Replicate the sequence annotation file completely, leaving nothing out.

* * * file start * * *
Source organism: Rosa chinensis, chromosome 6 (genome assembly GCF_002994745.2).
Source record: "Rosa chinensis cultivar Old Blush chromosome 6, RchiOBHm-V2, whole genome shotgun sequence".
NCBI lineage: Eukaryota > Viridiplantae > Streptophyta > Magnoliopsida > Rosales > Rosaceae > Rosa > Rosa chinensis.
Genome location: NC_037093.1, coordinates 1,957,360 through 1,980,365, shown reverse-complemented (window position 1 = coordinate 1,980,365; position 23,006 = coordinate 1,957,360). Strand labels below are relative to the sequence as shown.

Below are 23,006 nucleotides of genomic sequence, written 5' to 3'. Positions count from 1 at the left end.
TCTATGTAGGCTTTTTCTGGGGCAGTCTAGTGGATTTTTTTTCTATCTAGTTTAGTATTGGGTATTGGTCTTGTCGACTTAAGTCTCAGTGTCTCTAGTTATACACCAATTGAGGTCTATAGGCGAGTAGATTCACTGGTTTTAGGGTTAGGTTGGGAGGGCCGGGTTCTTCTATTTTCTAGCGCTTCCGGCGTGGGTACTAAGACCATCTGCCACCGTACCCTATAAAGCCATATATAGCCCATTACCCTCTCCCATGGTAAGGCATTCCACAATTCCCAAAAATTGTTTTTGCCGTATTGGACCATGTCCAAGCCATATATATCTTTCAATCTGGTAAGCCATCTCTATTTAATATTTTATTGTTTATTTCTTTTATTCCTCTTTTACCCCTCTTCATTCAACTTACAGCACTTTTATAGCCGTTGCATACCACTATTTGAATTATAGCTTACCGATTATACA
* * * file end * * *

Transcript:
Source organism: Rosa chinensis, chromosome 6 (genome assembly GCF_002994745.2).
Source record: "Rosa chinensis cultivar Old Blush chromosome 6, RchiOBHm-V2, whole genome shotgun sequence".
NCBI lineage: Eukaryota > Viridiplantae > Streptophyta > Magnoliopsida > Rosales > Rosaceae > Rosa > Rosa chinensis.
Genome location: NC_037093.1, coordinates 1,957,360 through 1,980,365, shown reverse-complemented (window position 1 = coordinate 1,980,365; position 23,006 = coordinate 1,957,360). Strand labels below are relative to the sequence as shown.

Below are 23,006 nucleotides of genomic sequence, written 5' to 3'. Positions count from 1 at the left end.
TCTATGTAGGCTTTTTCTGGGGCAGTCTAGTGGATTTTTTTTCTATCTAGTTTAGTATTGGGTATTGGTCTTGTCGACTTAAGTCTCAGTGTCTCTAGTTATACACCAATTGAGGTCTATAGGCGAGTAGATTCACTGGTTTTAGGGTTAGGTTGGGAGGGCCGGGTTCTTCTATTTTCTAGCGCTTCCGGCGTGGGTACTAAGACCATCTGCCACCGTACCCTATAAAGCCATATATAGCCCATTACCCTCTCCCATGGTAAGGCATTCCACAATTCCCAAAAATTGTTTTTGCCGTATTGGACCATGTCCAAGCCATATATATCTTTCAATCTGGTAAGCCATCTCTATTTAATATTTTATTGTTTATTTCTTTTATTCCTCTTTTACCCCTCTTCATTCAACTTACAGCACTTTTATAGCCGTTGCATACCACTATTTGAATTATAGCTTACCGATTATACA